PRIMARY schools across Reading are being asked to sign up to a new initiative to encourage children to be more active.

The Move More campaign, by Brighter Futures for Children (BFfC) will focus on helping pupils to walk, cycle or scoot to school and will be supporting schools to introduce more physical activities.

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Schools are being asked to sign up to a commitment to increase active participation in a way that is safe and in line with government and public health coronavirus guidance.

The campaign also includes food tips, advice and simple recipes which can help children to eat healthily.

The project is being supported by Reading Borough Council's (RBC) transport and public health teams as well as Get Berkshire Active.

Move More is also promoting free cycle training for children with Bikeability, and the Modeshift STARS awards scheme, which recognises schools that demonstrate excellence in supporting cycling, walking and other forms of sustainable transport.

Across the country, there is a growing problem of children and young people becoming overweight or obese, which has a big impact on their lives and their future health prospects.

Schools are also being encouraged to consider the possibility of creating "School Streets" through the campaign.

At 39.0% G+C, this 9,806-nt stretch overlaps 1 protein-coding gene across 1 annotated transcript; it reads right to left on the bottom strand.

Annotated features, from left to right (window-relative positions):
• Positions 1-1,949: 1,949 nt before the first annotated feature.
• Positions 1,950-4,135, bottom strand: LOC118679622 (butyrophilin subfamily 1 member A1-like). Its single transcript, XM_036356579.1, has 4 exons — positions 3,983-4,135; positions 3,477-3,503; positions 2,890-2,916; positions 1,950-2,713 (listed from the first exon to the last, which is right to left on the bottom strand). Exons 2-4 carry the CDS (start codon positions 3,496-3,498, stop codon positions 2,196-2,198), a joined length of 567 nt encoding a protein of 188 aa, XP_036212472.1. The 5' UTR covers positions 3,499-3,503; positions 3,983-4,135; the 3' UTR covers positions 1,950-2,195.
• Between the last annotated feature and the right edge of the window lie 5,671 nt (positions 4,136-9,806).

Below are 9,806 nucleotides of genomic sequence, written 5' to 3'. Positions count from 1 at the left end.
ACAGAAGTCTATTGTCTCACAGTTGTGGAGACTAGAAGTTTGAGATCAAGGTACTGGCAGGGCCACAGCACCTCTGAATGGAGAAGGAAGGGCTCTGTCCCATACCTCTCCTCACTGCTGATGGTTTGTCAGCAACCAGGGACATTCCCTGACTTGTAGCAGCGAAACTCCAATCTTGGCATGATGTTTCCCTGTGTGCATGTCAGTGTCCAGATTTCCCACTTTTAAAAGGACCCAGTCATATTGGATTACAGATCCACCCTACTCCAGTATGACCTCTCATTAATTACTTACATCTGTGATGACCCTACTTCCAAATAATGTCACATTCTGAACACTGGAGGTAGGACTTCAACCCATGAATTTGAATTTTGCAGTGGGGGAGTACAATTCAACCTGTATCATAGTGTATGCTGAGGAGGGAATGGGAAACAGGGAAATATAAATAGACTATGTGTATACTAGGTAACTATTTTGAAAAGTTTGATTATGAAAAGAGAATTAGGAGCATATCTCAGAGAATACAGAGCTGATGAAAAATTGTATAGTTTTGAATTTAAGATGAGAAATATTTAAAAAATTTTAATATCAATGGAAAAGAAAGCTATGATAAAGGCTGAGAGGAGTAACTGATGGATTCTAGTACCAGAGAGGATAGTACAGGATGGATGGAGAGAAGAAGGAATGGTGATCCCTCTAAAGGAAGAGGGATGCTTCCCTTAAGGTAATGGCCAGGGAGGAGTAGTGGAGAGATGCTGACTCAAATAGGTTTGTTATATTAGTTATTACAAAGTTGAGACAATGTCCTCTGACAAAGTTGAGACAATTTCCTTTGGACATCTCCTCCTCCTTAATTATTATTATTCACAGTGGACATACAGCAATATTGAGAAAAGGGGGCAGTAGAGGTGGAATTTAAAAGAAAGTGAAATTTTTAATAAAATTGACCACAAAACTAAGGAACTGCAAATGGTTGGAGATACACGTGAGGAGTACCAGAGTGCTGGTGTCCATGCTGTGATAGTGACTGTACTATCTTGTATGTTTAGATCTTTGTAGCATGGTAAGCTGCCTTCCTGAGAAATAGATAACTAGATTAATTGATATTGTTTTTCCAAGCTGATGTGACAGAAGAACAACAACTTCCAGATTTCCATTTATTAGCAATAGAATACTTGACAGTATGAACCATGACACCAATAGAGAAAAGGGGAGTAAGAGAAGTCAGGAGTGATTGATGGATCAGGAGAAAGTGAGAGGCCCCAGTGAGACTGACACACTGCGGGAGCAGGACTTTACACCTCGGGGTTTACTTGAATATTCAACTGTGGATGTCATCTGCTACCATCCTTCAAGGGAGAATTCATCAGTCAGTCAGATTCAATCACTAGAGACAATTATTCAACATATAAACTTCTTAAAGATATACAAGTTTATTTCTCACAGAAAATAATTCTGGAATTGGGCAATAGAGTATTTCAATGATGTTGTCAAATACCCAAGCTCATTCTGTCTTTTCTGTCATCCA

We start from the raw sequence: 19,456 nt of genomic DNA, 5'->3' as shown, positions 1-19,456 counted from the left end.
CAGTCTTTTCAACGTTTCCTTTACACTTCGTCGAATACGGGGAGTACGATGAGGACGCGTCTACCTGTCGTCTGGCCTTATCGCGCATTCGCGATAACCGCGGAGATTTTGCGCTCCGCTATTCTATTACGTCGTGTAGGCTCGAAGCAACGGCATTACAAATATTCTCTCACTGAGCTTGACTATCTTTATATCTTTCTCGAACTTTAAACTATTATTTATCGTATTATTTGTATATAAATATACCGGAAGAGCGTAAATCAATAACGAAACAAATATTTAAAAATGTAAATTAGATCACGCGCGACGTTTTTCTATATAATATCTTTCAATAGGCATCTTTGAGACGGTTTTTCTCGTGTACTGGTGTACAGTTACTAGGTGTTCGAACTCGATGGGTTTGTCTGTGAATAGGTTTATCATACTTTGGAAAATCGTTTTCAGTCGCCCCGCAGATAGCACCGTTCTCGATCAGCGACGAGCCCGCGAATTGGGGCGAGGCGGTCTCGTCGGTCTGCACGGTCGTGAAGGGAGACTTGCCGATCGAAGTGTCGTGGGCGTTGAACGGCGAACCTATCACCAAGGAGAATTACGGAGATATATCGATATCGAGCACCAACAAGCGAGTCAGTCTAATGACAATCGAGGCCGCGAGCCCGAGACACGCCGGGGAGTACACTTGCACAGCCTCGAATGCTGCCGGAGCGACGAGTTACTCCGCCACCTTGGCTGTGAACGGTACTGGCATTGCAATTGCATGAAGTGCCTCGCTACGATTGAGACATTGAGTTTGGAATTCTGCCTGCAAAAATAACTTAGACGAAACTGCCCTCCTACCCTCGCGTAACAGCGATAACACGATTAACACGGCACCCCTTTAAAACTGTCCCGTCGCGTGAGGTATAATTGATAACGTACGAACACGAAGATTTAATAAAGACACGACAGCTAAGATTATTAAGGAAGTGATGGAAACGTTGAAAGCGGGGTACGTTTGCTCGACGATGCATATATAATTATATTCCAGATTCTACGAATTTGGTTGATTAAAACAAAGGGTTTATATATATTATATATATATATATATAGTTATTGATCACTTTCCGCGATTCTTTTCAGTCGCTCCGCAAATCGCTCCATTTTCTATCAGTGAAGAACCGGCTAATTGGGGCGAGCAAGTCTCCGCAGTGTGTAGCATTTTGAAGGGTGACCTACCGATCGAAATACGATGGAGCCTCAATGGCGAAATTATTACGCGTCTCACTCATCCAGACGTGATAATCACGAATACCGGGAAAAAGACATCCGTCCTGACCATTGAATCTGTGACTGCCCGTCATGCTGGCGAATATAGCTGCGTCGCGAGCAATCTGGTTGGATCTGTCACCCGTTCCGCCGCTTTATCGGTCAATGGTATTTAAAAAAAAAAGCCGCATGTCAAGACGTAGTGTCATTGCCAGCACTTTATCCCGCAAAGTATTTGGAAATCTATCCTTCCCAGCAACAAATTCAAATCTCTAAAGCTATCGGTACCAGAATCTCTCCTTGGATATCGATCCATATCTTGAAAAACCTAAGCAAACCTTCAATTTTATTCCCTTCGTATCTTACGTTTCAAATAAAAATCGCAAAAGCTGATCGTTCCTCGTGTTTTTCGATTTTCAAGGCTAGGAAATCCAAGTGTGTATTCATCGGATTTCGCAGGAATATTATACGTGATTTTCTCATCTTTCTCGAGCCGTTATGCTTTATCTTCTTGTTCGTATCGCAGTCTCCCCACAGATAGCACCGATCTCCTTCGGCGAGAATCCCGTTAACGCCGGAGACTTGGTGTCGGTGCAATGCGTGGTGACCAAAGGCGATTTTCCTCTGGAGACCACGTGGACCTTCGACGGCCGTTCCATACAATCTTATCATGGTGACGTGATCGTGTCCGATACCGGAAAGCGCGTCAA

A Reading council initiative, School Streets allows schools to close the street outside their building to through traffic for up to 45 minutes, twice a day, keeping the area outside the school gates clear of traffic.

Doctor Kate Reynolds, Director of Education at BFfC, said: "I am delighted that Brighter Futures for Children has been able to team up with our council partners and Get Berkshire Active in this campaign to get Reading's children moving more.

"I know this is a challenging time for schools but with their support I believe we can have a positive impact on the health and wellbeing of our children and young people in Reading."

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Cllr Ashley Pearce, Reading's lead councillor for Education, said: "The issue of children and young people becoming less active and the consequences of that on their health and wellbeing is a nationwide problem, and one that is very concerning.

"Fortunately, it is possible to improve the health and fitness of young people with a little extra effort and no extra cost.

"The potential benefits are enormous both for children’s physical and mental wellbeing and for their health prospects in the future."